There’s something about chief minister Buddhadeb Bhattacharjee’s much-hyped tech literacy programme in the schools of Bengal that is raising more questions than answering them, creating more controversy than computer-literate students.
The present cloud of confusion over the programme has to do with project contractor IBM’s sudden decision to switch its sub-contractor, and the lack of transparency in the entire process. The signals emerging from the surprise switchover are contrary, to say the least.
Take West Bengal Board of Secondary Education president Dibyendu Hota’s certificate of appreciation, early this year, to the institute implementing the government’s computer literacy programme in 200 schools across Bengal: “This is to acknowledge that the faculties provided by IIiM (Indus Institute of Information Management IIiM) for training of computer applications to the school teachers were very good.”
Cut to IBM Global Services’ Bharath S. Giriyapura’s letter of termination last month to IIiM, with which it had tied up to deliver the programme: “… we would like to terminate the non-technical services agreement signed with you.” Or to another note in which IBM informs Webel that it was “in the process of transitioning the same to IIIM Ltd”, as the project needed a “corporate organisational structure” over the “present structure of a society”.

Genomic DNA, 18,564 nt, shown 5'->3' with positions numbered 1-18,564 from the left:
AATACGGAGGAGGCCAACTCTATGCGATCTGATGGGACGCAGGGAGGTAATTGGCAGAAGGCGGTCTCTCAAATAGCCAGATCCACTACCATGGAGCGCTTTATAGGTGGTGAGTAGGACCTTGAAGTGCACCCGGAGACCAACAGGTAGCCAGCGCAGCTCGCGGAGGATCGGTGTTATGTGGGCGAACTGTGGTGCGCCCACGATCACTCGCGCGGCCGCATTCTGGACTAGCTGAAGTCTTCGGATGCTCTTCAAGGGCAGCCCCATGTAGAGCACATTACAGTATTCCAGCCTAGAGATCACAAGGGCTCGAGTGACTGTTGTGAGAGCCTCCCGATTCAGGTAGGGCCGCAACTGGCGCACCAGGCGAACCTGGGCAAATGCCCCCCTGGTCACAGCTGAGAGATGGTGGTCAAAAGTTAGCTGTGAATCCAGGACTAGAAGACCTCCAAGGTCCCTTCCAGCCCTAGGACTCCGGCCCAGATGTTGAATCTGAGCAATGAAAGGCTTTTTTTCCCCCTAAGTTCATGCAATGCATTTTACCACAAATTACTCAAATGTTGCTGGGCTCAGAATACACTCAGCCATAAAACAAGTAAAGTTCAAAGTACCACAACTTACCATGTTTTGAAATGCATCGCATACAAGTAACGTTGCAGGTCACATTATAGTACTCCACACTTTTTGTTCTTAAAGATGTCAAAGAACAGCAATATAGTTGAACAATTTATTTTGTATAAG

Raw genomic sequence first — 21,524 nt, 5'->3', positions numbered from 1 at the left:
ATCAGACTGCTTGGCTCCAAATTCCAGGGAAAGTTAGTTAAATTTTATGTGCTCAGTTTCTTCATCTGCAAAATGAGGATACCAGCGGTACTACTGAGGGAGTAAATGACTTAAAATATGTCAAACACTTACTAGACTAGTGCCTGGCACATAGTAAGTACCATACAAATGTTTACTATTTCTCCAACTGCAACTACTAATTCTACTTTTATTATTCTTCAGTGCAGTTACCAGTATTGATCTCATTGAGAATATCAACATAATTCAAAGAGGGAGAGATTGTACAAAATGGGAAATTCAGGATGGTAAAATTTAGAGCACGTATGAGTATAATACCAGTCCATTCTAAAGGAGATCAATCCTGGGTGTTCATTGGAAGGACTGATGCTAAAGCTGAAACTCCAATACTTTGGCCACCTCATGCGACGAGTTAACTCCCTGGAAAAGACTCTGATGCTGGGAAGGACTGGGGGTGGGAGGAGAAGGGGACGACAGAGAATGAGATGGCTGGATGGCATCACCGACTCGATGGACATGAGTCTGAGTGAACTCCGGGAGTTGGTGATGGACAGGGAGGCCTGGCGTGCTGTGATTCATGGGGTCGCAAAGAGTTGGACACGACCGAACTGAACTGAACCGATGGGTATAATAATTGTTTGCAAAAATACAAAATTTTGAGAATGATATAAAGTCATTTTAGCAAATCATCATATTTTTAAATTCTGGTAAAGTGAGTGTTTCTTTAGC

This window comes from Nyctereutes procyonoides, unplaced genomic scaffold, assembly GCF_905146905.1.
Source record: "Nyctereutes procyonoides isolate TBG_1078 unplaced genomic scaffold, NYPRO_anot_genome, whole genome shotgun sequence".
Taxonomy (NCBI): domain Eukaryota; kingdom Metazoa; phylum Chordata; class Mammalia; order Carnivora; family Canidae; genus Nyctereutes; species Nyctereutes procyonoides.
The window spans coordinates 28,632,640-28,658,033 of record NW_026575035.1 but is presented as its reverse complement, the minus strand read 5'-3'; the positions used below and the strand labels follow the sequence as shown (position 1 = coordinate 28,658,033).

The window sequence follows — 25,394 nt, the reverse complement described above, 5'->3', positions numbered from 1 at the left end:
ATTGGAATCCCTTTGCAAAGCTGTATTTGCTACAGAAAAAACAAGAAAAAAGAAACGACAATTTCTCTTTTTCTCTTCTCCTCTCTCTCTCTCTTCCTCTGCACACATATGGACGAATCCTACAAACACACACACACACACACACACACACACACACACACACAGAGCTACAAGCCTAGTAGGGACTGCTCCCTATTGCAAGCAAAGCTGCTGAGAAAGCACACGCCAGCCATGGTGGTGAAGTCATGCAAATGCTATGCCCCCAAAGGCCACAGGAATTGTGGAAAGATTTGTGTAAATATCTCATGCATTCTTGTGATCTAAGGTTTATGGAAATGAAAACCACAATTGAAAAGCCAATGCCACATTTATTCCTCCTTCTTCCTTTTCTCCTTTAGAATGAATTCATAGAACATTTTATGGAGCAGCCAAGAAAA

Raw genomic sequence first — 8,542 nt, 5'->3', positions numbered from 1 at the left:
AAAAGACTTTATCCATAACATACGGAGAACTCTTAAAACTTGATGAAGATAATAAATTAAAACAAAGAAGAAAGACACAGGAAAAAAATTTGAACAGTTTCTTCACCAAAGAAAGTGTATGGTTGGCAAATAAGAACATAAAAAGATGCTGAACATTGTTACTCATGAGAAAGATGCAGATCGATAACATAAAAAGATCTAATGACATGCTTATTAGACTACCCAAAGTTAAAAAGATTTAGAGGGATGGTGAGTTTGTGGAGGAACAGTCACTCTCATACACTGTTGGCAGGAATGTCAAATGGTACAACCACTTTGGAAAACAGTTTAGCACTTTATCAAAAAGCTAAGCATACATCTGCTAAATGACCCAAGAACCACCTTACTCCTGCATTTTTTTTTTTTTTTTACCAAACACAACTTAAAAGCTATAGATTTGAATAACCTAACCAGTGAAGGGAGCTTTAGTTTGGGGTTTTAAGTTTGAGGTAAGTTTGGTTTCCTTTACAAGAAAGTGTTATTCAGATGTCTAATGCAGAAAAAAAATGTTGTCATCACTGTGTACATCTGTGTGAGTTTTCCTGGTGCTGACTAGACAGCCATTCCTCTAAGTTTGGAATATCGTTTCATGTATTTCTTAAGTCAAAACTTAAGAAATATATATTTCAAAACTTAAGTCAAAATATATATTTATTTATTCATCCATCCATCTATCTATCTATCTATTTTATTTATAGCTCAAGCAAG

The society referred to by IBM — IIiM — is a two-and-a-half-year-old society promoted by the youth services department of the government of West Bengal. The benefactor of the “transitioning” is a privately-promoted two-month-old firm — IIIML, which, according to sources, has been handed a work order identical to the one held by IIiM.
Md Salim, the state technical education minister, has requested IBM to reconsider its decision to dump IIiM, but the multinational remains mum.
The promoters of the fledgling IIIML, of course, are gung-ho. “The project was not managed professionally. We will address the issues and start the project from November 1,” announces CEO Kushal Maitra.
Confusion over implementing agencies is just part of the problem of the programme for which IBM is charging around Rs 1.8 crore as project management fees for three years. High tuition fees, no price negotiation for hardware procurement and failure in conducting examination are some of the hitches highlighted, in March, by an expert committee chaired by Jadavpur University vice-chancellor Ashok Thakur.
The government lowered the monthly tuition fee to Rs 35 from Rs 45, but then promptly replaced the earlier committee. “We have started afresh on assessing the project and will offer our views as and when the government asks us to do so,” says Hota, at the helm of the present committee.